5 Tips for a Stronger, More Stable Garudasana……


Garudasana  or Eagle Pose is a beautiful, spiraling swirl of a standing balance. It takes its name from the mythical Garuda, king of all birds and vehicle of choice for Hindu God Vishnu. Garuda is depicted as a majestic golden beast with a man’s body vast red wings and an eagle’s beak. Associated with the all-consuming fire of the sun’s rays, garuda can be literally translated as “devourer”.  Poised, graceful, fierce, and with hunter-sharp awareness, it’s a powerful creature to emulate. However, on a bad day, garudasana can feel ungainly, awkward and wobbly. Below are five tips  for  a stronger,more stable pose

1. Prepare the Body

Garudasana requires openness in the shoulders, as well as engagement and flexibility in the lower body. Before you attempt it, practice some abdominal strengthening work to activate your core stabilizing muscles. Moving through cat-cow postures will help release the back of the shoulders. Finally, practicing a hybrid of gomukhasana legs with garudasana arms is an ideal warm up posture, as it prepares the outer hips for the leg wrapping movement, while imprinting the arm position in the body ready for the full posture to come.

2. Create a Stable Foundation

As with all balance postures, the firmer your base, the easier it will be to find and maintain your stance. For garudasana, it is far easier to establish the foot position before you wrap the arms, so that you can use the arms to stabilize on the way in. Enter from tadasana and bend both knees, then transfer your weight into the right leg, rooting your right foot securely into the ground. Feel both sides of the ball of the foot, and the inner and outer heel in contact with the earth. Pick up the left leg to wrap the thigh on top, then place the shin over the right lower leg. Finally, the left foot or toes can hook at the back of the right ankle.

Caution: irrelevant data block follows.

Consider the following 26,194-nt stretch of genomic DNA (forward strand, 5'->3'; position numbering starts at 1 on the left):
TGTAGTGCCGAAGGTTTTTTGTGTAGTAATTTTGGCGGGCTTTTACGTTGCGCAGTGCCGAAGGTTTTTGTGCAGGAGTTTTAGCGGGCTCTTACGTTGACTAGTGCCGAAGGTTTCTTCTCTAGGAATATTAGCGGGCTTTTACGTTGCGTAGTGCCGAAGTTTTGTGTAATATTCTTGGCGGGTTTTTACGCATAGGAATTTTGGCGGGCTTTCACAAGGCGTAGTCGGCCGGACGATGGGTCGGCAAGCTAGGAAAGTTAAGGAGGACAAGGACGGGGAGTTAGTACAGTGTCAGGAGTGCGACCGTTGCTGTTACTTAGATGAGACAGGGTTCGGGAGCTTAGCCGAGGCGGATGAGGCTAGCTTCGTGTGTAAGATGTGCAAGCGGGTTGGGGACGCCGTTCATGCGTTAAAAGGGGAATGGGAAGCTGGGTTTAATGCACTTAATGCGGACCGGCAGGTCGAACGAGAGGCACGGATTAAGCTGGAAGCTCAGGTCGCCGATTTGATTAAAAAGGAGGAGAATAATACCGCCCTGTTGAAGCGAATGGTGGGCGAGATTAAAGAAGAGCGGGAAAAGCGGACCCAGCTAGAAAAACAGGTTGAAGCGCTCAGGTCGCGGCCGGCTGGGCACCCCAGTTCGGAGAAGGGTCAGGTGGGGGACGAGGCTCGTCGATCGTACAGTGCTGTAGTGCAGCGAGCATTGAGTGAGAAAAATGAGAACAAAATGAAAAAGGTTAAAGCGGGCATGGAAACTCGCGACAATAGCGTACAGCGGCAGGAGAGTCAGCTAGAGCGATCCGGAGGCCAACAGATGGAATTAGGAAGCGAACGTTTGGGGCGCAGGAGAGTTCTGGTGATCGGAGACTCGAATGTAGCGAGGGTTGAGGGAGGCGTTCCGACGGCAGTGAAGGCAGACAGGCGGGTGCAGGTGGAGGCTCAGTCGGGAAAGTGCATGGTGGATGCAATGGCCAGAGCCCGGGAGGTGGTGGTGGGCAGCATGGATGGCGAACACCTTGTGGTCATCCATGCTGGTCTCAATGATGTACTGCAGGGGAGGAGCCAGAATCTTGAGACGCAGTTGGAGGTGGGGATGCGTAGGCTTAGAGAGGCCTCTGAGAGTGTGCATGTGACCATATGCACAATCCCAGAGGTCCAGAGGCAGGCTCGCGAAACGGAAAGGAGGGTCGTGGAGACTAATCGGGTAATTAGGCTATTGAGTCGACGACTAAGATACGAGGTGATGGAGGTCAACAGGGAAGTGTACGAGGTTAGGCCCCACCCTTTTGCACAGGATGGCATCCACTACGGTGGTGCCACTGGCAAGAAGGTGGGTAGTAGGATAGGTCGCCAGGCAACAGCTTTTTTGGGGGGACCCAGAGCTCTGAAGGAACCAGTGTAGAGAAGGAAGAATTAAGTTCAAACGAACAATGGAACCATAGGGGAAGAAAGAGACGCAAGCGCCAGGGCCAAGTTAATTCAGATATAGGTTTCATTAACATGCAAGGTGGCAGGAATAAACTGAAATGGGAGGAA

Don’t have the full wrap? Don’t worry. Simply wrap your leg as far as it will go, then place the big toe on the ground or to a block. This will give the stability of the hooked foot, and allow you to take your focus into the rest of the pose. You can also brace yourself against a wall if necessary.

Take a few smooth breaths here, sinking the hips back and down while drawing the rib cage up and away from the pelvis.

3. Wrap Your Arms

Create a cactus shape with the arms, lifting the elbows to shoulder height then flexing and pointing the fingers straight up. Draw the elbows towards each other in front of the chest, wrapping the left elbow under the right and taking the back of the hands towards one another. Keep them here, or if it’s accessible, continue to wrap the forearms, bringing the palms together. Press the palms together and broaden across the collar bones to engage the shoulder blades on the back.

Keep the elbows at the height of the shoulders, while maintaining space between the tops of the shoulders and the ears. Send the breath into all sides of the rib cage and visualise your wings blooming from your shoulder blades and spreading open behind you.

4. Find Your Drishti and Take it Deeper

Traditionally in garudasana, the drishti or gaze point is to the tips of the thumbs. Make sure these are pointing straight up by pressing the base of the thumbs together. However, if focusing on the thumbs sends your balance off, try adjusting your focus to a still point through your arms directly in front of you. The intention through garudasana is to cultivate an unwavering focus and concentration, so use your drishti to help you do that, staying fully present in the posture.

5. Let go of Attachment

The most important thing in garudasana is to find your center. There’s little point in finding your physical balance if its at the expense of your mental or energetic equilibrium. So practice for the sake of the practice, not the finished pose. Maintain your mental equanimity through any wobbles or topples, and with steadiness of mind, find your way back. There’s always a second side to iron out any creases!

Written by Jade Lizzie and published on https://www.yogapedia.com



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